SM: Troy, let’s begin by looking into your past. Where does your story begin?
TM: I am from the Bay Area. I was raised by a disabled single mother, and I was the oldest in the family. I had a younger sister and learned responsibility very early.
SM: What part of the Bay Area are you from?
TM: Inner-city Oakland and then later Castro Valley. My father was a biker. Once my mother got multiple sclerosis and my father left, my grandparents stepped in. My grandfather was a surgeon and he moved us to Napa. From the time I was nine I lived in Napa. My mother has been in remission for about ten years now.
I felt that I had a responsibility to help because I was the oldest and I was the only male in the home. I started working to help when I was twelve. I had a paper route and any odd job you can imagine. I started working full time when I was fifteen. I got serious about school in high school and afterwards I went to Sacramento State. It was the nearest college I could go to and still be home within an hour. I worked full time through college as well.
Coming out of college, I joined Andersen. At the time I thought I wanted to go into M&A and finance. I started off on the accounting side and did that for a year. I learned that I would repeat that experience every year for the rest of my life and quickly realized that was not for me. However, it was a really good start to a business career because I got to understand an important side of business. After my first year I transferred over to business consulting focusing on small and midsized businesses.
That was a fabulous experience. I was young and had no idea what I was doing, yet people were bringing us in to solve problems that they could not figure out. I loved it and it was fascinating. Every engagement was different and I loved it. I worked for Andersen until I was twenty-five when AT&T recruited me. In the early 1990s AT&T had a vision that it was going to be the e-commerce backbone of the new economy. It had infrastructure which was underutilized, and it needed a strategy built to help companies transition into the new economic model. We had very interesting projects like print-on-demand for books.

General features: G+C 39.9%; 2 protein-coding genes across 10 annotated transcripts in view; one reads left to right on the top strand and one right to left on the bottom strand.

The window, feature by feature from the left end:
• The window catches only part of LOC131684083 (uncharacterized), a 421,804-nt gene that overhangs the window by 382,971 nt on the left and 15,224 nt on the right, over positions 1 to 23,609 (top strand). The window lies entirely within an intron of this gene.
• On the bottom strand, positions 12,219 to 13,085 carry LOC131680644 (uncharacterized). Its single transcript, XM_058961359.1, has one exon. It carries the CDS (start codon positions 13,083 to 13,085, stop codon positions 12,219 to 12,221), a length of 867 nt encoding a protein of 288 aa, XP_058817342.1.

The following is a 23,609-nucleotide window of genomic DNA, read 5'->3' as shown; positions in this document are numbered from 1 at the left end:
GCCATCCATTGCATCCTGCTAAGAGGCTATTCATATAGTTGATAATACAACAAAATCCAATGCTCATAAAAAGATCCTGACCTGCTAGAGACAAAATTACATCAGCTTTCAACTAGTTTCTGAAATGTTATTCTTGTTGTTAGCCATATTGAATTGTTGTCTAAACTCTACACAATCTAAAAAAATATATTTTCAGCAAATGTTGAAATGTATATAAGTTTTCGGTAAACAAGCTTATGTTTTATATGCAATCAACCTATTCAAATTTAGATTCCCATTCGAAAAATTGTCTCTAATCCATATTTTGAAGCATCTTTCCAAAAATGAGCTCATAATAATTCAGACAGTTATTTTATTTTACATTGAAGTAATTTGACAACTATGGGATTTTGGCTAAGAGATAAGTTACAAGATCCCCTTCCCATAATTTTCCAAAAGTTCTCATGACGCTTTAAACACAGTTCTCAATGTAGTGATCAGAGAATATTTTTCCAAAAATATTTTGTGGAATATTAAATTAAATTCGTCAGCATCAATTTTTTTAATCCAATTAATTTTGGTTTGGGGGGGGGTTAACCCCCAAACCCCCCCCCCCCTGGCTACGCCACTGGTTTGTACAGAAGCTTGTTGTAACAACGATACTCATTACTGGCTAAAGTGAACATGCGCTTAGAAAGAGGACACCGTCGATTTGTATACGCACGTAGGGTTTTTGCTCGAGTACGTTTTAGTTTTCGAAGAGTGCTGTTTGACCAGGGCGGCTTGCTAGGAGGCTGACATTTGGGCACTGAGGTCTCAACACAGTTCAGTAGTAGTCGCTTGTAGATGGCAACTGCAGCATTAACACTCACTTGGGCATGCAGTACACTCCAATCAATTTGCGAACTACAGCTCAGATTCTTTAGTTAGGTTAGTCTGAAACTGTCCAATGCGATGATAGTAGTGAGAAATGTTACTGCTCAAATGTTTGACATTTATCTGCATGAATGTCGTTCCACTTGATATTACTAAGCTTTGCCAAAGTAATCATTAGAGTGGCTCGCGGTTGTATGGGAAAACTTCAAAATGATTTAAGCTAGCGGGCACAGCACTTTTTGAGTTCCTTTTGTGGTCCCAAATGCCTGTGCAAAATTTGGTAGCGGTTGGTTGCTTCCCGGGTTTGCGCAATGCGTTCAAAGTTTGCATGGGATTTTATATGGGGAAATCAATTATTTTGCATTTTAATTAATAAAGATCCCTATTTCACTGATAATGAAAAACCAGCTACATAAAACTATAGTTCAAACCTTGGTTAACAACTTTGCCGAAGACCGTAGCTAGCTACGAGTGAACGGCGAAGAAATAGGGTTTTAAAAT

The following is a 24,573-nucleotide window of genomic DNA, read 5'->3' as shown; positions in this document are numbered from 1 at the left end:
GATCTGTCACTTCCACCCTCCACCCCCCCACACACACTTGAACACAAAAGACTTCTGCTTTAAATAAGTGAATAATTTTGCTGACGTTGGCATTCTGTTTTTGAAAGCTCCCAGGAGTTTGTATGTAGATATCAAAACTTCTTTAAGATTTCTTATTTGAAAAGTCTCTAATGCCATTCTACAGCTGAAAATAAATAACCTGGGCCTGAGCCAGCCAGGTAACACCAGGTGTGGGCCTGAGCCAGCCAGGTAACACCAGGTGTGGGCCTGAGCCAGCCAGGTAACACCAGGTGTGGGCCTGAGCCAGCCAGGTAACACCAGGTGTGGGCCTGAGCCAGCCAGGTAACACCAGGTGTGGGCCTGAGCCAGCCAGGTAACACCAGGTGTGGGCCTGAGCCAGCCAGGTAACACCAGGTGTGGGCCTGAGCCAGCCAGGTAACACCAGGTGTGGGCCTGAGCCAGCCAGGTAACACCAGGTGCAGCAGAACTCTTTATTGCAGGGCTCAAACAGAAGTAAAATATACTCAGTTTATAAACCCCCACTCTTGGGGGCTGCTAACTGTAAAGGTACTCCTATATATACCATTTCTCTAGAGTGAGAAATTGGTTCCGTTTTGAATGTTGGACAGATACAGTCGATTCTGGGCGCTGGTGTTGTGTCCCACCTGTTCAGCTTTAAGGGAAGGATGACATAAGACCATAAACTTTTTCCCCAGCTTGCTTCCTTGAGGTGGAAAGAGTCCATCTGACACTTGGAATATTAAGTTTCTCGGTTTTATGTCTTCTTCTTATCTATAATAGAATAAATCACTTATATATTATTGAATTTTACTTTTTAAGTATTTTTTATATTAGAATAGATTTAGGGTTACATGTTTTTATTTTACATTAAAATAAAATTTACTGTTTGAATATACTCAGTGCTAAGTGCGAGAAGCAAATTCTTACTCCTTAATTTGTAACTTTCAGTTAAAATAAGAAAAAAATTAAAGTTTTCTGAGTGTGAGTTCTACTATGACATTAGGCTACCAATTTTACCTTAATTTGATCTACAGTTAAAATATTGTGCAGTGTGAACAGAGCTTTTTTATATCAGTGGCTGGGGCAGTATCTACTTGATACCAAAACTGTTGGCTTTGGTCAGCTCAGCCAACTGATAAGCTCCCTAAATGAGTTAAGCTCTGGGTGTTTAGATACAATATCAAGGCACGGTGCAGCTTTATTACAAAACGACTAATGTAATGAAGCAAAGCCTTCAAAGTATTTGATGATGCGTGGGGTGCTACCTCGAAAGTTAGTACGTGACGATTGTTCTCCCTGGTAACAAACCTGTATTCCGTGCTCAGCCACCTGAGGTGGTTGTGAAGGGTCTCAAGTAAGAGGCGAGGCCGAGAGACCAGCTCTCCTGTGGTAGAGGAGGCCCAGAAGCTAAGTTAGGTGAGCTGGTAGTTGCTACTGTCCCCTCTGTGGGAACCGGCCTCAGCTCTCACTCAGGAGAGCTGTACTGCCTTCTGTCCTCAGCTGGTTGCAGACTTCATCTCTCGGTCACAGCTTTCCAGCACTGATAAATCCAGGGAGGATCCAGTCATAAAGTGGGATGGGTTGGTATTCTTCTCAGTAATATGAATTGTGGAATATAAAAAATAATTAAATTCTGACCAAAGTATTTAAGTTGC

I joined AT&T to run business development for the west. On my fourth day with the firm they sent me to New York to run a project that had fallen off the rails. I ended up doing strategy consulting for the next four years. I got to the point where I loved the consulting life but did not want to live on the road. I wanted to have a family. I had just met a wonderful woman who ended up becoming my wife, so I asked to move back to the West Coast. I moved back to a project with a client who had some ethical issues going on. One of the things Andersen was really good about was instilling good business ethics.
SM: They were not too successful doing that when it came to Enron.
TM: There were certainly some rouge elements. The entire Houston and San Diego offices had issues. To me that is a shame because they spoiled a lot of good names. When I transferred back to the project on the West Coast I was co-lead on the project. I was not comfortable with some of the decisions being made because I felt were not ethical, so I called for a partner review. In the end I was told to close my mouth, so I delivered my resignation. At that point I wanted to see if I could do it. I was tired of helping people and talking about what they should do. I wanted to see if I could do it myself. I decided I wanted to be an entrepreneur. Turns out I found exactly what I was looking for.